If you find yourself craving the outdoors—whether it’s under a canvas roof, renting a caravan, or the glamping experience—we have a list of options for you in England, Scotland, Wales and Northern Ireland.
1. Forest of Dean and Wye Valley
If the Forest of Dean sounds familiar to you, it appeared as a campground in Harry Potter and the Deathly Hallows, the seventh book in J.K. Rowling’s series. Rowling grew up nearby and played in the woods as a child. The Forest of Dean borders England and South Wales, spanning three counties including Gloucestershire, Herefordshire and Monmouthshire. With so much land, you’re promised your own private corner of the woods where you can set up camp, go boating, biking, hiking, zip-lining, and more. If you’ve forgotten something, you can head to the town of Coleford, which is close enough to walk (1.5 miles).
2. Wowo Campsite
Wowo Campsite, located in East Sussex, is all about family and wellness. In addition to offering space to set up camp, the campsite hosts workshops and events to keep the mind busy while the body tires. Some people may like the idea of camping in theory, but once the tent is up, the sleeping bag is unrolled, what do you do? Wowo takes out the guess work with workshops like “Basketry and Wild Pottery with Wild Hands,” “Foraging,” and “Buscraft.” Wowo even has musical entertainment like “Folk Night,” and “Choir Round the Fire.”
3. Ilanberis at Snowdonia
Snowdonia National Park, in North Wales, is home to Snowdon, the highest mountain in Wales and England. Llwyn Celyn Bach is a tents-only campsite, located on a working mountain farm, set 600 feet above sea level. With the campsite at the base of the mountain, you’ll find yourself a quarter of a way up Snowdon mountain if you walk the Lllanberis path 20 minutes. This a “find your own pitch” campsite, and offers the basics in terms of toilets and washing up. There are no jamborees, but you will be one of the first in line for the longest zip-lines in Europe, at the top of Snowdon.
4. Eco Camping at Wild Boar Wood
Things just got interesting … Eco Camp, located in West Essex, is so secluded that visitors don’t even find out the exact location until they make their booking. Wait, is it okay to give out the address when we learn it? Like, if someone needs to come find us! Admittedly, I just watched the camping thriller Eden Lake starring Michael Fassbender and Kelly Reilly, and may not be the best judge. Moving on, this would fall under “glamping” versus traditional camping, with nine fully-equipped Bell Tents, set inside a five-acre woodland. The woodland is surrounded by 40 acres of nature, waiting to be explored.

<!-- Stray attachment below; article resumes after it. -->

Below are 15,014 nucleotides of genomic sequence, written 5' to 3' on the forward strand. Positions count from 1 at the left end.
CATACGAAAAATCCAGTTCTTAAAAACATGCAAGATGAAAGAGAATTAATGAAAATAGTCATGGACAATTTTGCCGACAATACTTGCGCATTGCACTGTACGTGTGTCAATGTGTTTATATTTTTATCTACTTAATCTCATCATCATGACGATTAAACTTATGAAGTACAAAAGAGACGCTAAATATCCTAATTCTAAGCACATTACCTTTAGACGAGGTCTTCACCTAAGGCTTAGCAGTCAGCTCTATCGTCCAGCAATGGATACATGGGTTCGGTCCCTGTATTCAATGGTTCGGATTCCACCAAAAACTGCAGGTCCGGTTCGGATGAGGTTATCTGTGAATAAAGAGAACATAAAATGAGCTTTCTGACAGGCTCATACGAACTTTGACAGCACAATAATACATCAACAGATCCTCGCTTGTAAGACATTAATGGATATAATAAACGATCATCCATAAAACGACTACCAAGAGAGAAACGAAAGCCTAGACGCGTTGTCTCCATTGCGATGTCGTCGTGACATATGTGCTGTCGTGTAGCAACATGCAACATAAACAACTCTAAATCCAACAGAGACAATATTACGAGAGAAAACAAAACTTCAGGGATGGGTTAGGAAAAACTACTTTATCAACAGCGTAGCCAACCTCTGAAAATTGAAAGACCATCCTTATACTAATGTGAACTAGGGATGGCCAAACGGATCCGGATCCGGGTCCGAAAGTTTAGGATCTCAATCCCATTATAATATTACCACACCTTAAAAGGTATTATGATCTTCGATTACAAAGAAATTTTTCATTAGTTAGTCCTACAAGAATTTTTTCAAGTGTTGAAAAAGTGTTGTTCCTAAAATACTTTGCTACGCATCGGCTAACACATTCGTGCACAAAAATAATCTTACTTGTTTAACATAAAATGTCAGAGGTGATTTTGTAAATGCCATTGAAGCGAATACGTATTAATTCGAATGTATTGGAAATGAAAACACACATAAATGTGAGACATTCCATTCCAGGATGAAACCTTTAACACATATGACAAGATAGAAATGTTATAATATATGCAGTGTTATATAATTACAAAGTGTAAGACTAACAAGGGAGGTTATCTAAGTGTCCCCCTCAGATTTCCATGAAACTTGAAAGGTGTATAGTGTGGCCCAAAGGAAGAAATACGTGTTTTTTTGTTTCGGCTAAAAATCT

5. The Park at Mawgan Porth
Cornwall, England, on the other hand, isn’t so much a secret. You’ll hit the famed holiday spot if you just head south and stop before you hit the Celtic Sea. Located on the North Cornwall coast, The Park at Mawgan Porth campsite has ample lodging including Mongolian yurts and retro caravans. The Park is a short walk to the beach and Watergate Bay, which is perfect for surfing. The leisure center—oh yeah, it’s a posh campsite—has a heated indoor pool with a steam room and sauna. If you’re not in the mood to cook your own food, you can swing by the cafe. Does this still constitute camping?
6. North Lees Campsite
North Lees Campsite is located in Derbyshire in the East Midlands of England, otherwise known as Pride & Prejudice country. The above video gives you a glimpse of the campsite, which occupies a gently sloping field, next to a stream. The campers find it peaceful and are getting their rope out, presumably for the steep cliffs of Stanage Edge. If heights aren’t your thing, you may want to squeeze in a visit to Pride & Prejudice‘s Mr. Darcy’s fictional home Pemberley, actually called Chatsworth House.
7. Kilbroney Park
Kilbroney Park, in Rostrevor, Northern Ireland, is a caravan and camping site, which is part of the Irish Caravan and Camping Council. The park backs up to a forest, which features riverside walks and an arboretum (fancy word for cluster of trees). A two-mile forest drive leads to Cloughmore or “the big stone”, which sits at approx 1000 feet above Rostrevor. There is a children’s play park and tennis court nearby.
8. Cushendall Caravan Park
Cushendall Caravan Park, sits right on the sea front on the Antrim coast, in Cushendall, Northern Ireland. The caravan park is conveniently down the road from the Cushendall Sailing and Boating Club. It is Ireland, so it’s not too surprising there are a few pubs in walking distance. Just to be clear, it’s bring your own caravan (BYOC), so don’t show up expecting to “check in,” like some of the other campsites.
9. Red Squirrel Campsite
Red Squirrel Campsite, located in Glencoe, Scotland in the Highlands, is pretty much bare-bones camping. Even its website is no-frills, with the news section reading: “The mountains are still there,” “The river is still there,” “The trees are all still there,” “And all is beautiful as ever.” While the organizers are teasing a bit, their news updates sum up the camping experience like, “Bring your tent, supplies and enjoy the outdoors.”
10. Loch Lomond and The Trossachs National Park
The national park has a few semi-formal campsites, mostly located on loch shores like Loch Lomond. The Forestry Commission Scotland runs the campsite at Loch Lomond, providing basic facilities. The park’s real bragging rights are for its “wild camping.” Wild camping permits people to enter the highlands, but no vehicles. In other words, you will be doing some hiking before your first sleep. This is for the serious camper.
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